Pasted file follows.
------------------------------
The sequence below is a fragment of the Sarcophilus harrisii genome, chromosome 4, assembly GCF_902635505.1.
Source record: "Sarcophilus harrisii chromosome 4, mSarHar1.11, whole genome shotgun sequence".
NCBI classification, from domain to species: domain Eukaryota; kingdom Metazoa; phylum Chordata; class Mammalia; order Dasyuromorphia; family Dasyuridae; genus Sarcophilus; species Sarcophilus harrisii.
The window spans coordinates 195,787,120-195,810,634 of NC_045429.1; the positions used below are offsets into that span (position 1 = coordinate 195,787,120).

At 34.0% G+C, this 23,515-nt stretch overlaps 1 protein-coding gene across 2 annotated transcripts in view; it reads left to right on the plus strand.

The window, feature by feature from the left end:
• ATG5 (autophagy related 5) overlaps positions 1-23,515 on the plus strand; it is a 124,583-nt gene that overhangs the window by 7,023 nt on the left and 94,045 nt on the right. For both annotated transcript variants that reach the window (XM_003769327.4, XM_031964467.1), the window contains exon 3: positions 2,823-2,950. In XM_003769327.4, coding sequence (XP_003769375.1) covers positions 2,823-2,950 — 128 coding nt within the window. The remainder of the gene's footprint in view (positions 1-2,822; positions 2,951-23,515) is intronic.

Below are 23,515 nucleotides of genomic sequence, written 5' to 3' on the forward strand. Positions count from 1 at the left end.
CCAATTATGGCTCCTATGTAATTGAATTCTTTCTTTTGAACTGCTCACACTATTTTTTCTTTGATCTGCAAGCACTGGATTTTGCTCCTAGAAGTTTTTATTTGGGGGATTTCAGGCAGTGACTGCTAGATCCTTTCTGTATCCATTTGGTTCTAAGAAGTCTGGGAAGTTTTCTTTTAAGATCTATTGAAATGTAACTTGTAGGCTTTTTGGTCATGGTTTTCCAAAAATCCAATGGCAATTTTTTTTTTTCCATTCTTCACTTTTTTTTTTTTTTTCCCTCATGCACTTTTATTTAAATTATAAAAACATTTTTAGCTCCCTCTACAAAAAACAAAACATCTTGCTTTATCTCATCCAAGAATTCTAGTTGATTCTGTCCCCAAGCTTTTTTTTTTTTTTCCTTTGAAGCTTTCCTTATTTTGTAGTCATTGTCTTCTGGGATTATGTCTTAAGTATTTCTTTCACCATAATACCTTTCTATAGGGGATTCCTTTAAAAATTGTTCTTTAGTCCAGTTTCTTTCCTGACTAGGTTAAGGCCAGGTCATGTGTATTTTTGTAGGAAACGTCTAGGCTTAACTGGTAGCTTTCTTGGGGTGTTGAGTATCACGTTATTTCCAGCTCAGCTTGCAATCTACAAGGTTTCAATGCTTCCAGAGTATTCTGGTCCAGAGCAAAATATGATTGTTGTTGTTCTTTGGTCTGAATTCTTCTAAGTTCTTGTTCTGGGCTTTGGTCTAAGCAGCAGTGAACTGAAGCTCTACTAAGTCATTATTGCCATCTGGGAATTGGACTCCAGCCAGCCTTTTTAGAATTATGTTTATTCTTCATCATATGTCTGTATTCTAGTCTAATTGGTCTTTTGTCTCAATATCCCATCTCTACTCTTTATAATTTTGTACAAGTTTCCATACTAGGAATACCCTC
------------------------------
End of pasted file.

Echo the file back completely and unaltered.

The sequence below is a fragment of the Sarcophilus harrisii genome, chromosome 4, assembly GCF_902635505.1.
Source record: "Sarcophilus harrisii chromosome 4, mSarHar1.11, whole genome shotgun sequence".
NCBI classification, from domain to species: domain Eukaryota; kingdom Metazoa; phylum Chordata; class Mammalia; order Dasyuromorphia; family Dasyuridae; genus Sarcophilus; species Sarcophilus harrisii.
The window spans coordinates 195,787,120-195,810,634 of NC_045429.1; the positions used below are offsets into that span (position 1 = coordinate 195,787,120).

At 34.0% G+C, this 23,515-nt stretch overlaps 1 protein-coding gene across 2 annotated transcripts in view; it reads left to right on the plus strand.

The window, feature by feature from the left end:
• ATG5 (autophagy related 5) overlaps positions 1-23,515 on the plus strand; it is a 124,583-nt gene that overhangs the window by 7,023 nt on the left and 94,045 nt on the right. For both annotated transcript variants that reach the window (XM_003769327.4, XM_031964467.1), the window contains exon 3: positions 2,823-2,950. In XM_003769327.4, coding sequence (XP_003769375.1) covers positions 2,823-2,950 — 128 coding nt within the window. The remainder of the gene's footprint in view (positions 1-2,822; positions 2,951-23,515) is intronic.

Below are 23,515 nucleotides of genomic sequence, written 5' to 3' on the forward strand. Positions count from 1 at the left end.
CCAATTATGGCTCCTATGTAATTGAATTCTTTCTTTTGAACTGCTCACACTATTTTTTCTTTGATCTGCAAGCACTGGATTTTGCTCCTAGAAGTTTTTATTTGGGGGATTTCAGGCAGTGACTGCTAGATCCTTTCTGTATCCATTTGGTTCTAAGAAGTCTGGGAAGTTTTCTTTTAAGATCTATTGAAATGTAACTTGTAGGCTTTTTGGTCATGGTTTTCCAAAAATCCAATGGCAATTTTTTTTTTTCCATTCTTCACTTTTTTTTTTTTTTTCCCTCATGCACTTTTATTTAAATTATAAAAACATTTTTAGCTCCCTCTACAAAAAACAAAACATCTTGCTTTATCTCATCCAAGAATTCTAGTTGATTCTGTCCCCAAGCTTTTTTTTTTTTTTCCTTTGAAGCTTTCCTTATTTTGTAGTCATTGTCTTCTGGGATTATGTCTTAAGTATTTCTTTCACCATAATACCTTTCTATAGGGGATTCCTTTAAAAATTGTTCTTTAGTCCAGTTTCTTTCCTGACTAGGTTAAGGCCAGGTCATGTGTATTTTTGTAGGAAACGTCTAGGCTTAACTGGTAGCTTTCTTGGGGTGTTGAGTATCACGTTATTTCCAGCTCAGCTTGCAATCTACAAGGTTTCAATGCTTCCAGAGTATTCTGGTCCAGAGCAAAATATGATTGTTGTTGTTCTTTGGTCTGAATTCTTCTAAGTTCTTGTTCTGGGCTTTGGTCTAAGCAGCAGTGAACTGAAGCTCTACTAAGTCATTATTGCCATCTGGGAATTGGACTCCAGCCAGCCTTTTTAGAATTATGTTTATTCTTCATCATATGTCTGTATTCTAGTCTAATTGGTCTTTTGTCTCAATATCCCATCTCTACTCTTTATAATTTTGTACAAGTTTCCATACTAGGAATACCCTC